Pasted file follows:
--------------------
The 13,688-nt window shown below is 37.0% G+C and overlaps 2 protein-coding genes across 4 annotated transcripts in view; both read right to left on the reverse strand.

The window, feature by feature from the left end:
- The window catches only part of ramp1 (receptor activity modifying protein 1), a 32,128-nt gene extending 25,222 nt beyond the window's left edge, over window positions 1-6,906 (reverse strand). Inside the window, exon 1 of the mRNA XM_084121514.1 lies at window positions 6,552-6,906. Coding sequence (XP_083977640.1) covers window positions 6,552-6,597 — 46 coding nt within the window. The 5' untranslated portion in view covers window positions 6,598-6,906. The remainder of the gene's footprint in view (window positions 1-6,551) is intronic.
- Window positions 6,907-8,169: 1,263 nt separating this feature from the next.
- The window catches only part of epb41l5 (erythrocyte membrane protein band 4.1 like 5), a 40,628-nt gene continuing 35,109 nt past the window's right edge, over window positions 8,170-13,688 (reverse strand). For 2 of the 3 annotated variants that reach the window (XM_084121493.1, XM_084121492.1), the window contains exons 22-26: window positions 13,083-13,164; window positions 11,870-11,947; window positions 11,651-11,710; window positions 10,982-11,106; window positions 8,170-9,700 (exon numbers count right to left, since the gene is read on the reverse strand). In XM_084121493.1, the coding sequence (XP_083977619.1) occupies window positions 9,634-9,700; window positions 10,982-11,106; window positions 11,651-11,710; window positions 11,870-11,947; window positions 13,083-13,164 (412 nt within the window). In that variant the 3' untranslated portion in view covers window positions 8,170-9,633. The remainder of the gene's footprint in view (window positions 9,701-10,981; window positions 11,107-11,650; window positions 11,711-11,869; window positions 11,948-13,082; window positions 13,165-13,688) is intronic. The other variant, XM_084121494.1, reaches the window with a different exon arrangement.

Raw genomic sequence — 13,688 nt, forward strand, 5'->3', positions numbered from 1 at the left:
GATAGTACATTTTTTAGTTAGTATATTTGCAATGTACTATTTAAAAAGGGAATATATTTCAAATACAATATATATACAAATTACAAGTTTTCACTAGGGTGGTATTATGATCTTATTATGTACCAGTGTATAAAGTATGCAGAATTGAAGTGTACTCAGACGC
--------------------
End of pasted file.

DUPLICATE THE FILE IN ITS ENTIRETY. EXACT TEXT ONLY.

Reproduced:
The 13,688-nt window shown below is 37.0% G+C and overlaps 2 protein-coding genes across 4 annotated transcripts in view; both read right to left on the reverse strand.

The window, feature by feature from the left end:
- The window catches only part of ramp1 (receptor activity modifying protein 1), a 32,128-nt gene extending 25,222 nt beyond the window's left edge, over window positions 1-6,906 (reverse strand). Inside the window, exon 1 of the mRNA XM_084121514.1 lies at window positions 6,552-6,906. Coding sequence (XP_083977640.1) covers window positions 6,552-6,597 — 46 coding nt within the window. The 5' untranslated portion in view covers window positions 6,598-6,906. The remainder of the gene's footprint in view (window positions 1-6,551) is intronic.
- Window positions 6,907-8,169: 1,263 nt separating this feature from the next.
- The window catches only part of epb41l5 (erythrocyte membrane protein band 4.1 like 5), a 40,628-nt gene continuing 35,109 nt past the window's right edge, over window positions 8,170-13,688 (reverse strand). For 2 of the 3 annotated variants that reach the window (XM_084121493.1, XM_084121492.1), the window contains exons 22-26: window positions 13,083-13,164; window positions 11,870-11,947; window positions 11,651-11,710; window positions 10,982-11,106; window positions 8,170-9,700 (exon numbers count right to left, since the gene is read on the reverse strand). In XM_084121493.1, the coding sequence (XP_083977619.1) occupies window positions 9,634-9,700; window positions 10,982-11,106; window positions 11,651-11,710; window positions 11,870-11,947; window positions 13,083-13,164 (412 nt within the window). In that variant the 3' untranslated portion in view covers window positions 8,170-9,633. The remainder of the gene's footprint in view (window positions 9,701-10,981; window positions 11,107-11,650; window positions 11,711-11,869; window positions 11,948-13,082; window positions 13,165-13,688) is intronic. The other variant, XM_084121494.1, reaches the window with a different exon arrangement.

Raw genomic sequence — 13,688 nt, forward strand, 5'->3', positions numbered from 1 at the left:
GATAGTACATTTTTTAGTTAGTATATTTGCAATGTACTATTTAAAAAGGGAATATATTTCAAATACAATATATATACAAATTACAAGTTTTCACTAGGGTGGTATTATGATCTTATTATGTACCAGTGTATAAAGTATGCAGAATTGAAGTGTACTCAGACGC